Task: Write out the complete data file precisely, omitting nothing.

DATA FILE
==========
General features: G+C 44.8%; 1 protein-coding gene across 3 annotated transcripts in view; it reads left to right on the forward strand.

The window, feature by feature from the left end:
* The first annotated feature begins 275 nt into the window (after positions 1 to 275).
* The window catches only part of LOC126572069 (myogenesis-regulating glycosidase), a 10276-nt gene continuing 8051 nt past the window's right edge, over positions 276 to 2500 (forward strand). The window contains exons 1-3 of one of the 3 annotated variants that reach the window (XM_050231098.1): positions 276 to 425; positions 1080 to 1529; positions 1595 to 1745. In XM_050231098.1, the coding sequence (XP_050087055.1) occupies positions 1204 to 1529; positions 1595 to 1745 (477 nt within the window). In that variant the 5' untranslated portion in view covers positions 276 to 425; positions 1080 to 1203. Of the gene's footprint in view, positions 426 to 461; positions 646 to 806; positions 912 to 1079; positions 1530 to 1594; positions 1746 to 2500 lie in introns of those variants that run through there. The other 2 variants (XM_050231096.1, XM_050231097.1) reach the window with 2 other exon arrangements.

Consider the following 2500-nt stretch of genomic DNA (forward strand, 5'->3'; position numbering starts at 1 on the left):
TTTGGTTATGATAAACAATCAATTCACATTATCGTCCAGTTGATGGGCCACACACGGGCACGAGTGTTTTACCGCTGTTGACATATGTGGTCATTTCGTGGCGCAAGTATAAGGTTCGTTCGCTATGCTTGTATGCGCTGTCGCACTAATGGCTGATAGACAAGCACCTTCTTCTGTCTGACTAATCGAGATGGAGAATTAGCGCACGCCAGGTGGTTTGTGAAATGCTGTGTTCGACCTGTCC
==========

General features: G+C 44.8%; 1 protein-coding gene across 3 annotated transcripts in view; it reads left to right on the forward strand.

The window, feature by feature from the left end:
* The first annotated feature begins 275 nt into the window (after positions 1 to 275).
* The window catches only part of LOC126572069 (myogenesis-regulating glycosidase), a 10276-nt gene continuing 8051 nt past the window's right edge, over positions 276 to 2500 (forward strand). The window contains exons 1-3 of one of the 3 annotated variants that reach the window (XM_050231098.1): positions 276 to 425; positions 1080 to 1529; positions 1595 to 1745. In XM_050231098.1, the coding sequence (XP_050087055.1) occupies positions 1204 to 1529; positions 1595 to 1745 (477 nt within the window). In that variant the 5' untranslated portion in view covers positions 276 to 425; positions 1080 to 1203. Of the gene's footprint in view, positions 426 to 461; positions 646 to 806; positions 912 to 1079; positions 1530 to 1594; positions 1746 to 2500 lie in introns of those variants that run through there. The other 2 variants (XM_050231096.1, XM_050231097.1) reach the window with 2 other exon arrangements.

Consider the following 2500-nt stretch of genomic DNA (forward strand, 5'->3'; position numbering starts at 1 on the left):
TTTGGTTATGATAAACAATCAATTCACATTATCGTCCAGTTGATGGGCCACACACGGGCACGAGTGTTTTACCGCTGTTGACATATGTGGTCATTTCGTGGCGCAAGTATAAGGTTCGTTCGCTATGCTTGTATGCGCTGTCGCACTAATGGCTGATAGACAAGCACCTTCTTCTGTCTGACTAATCGAGATGGAGAATTAGCGCACGCCAGGTGGTTTGTGAAATGCTGTGTTCGACCTGTCC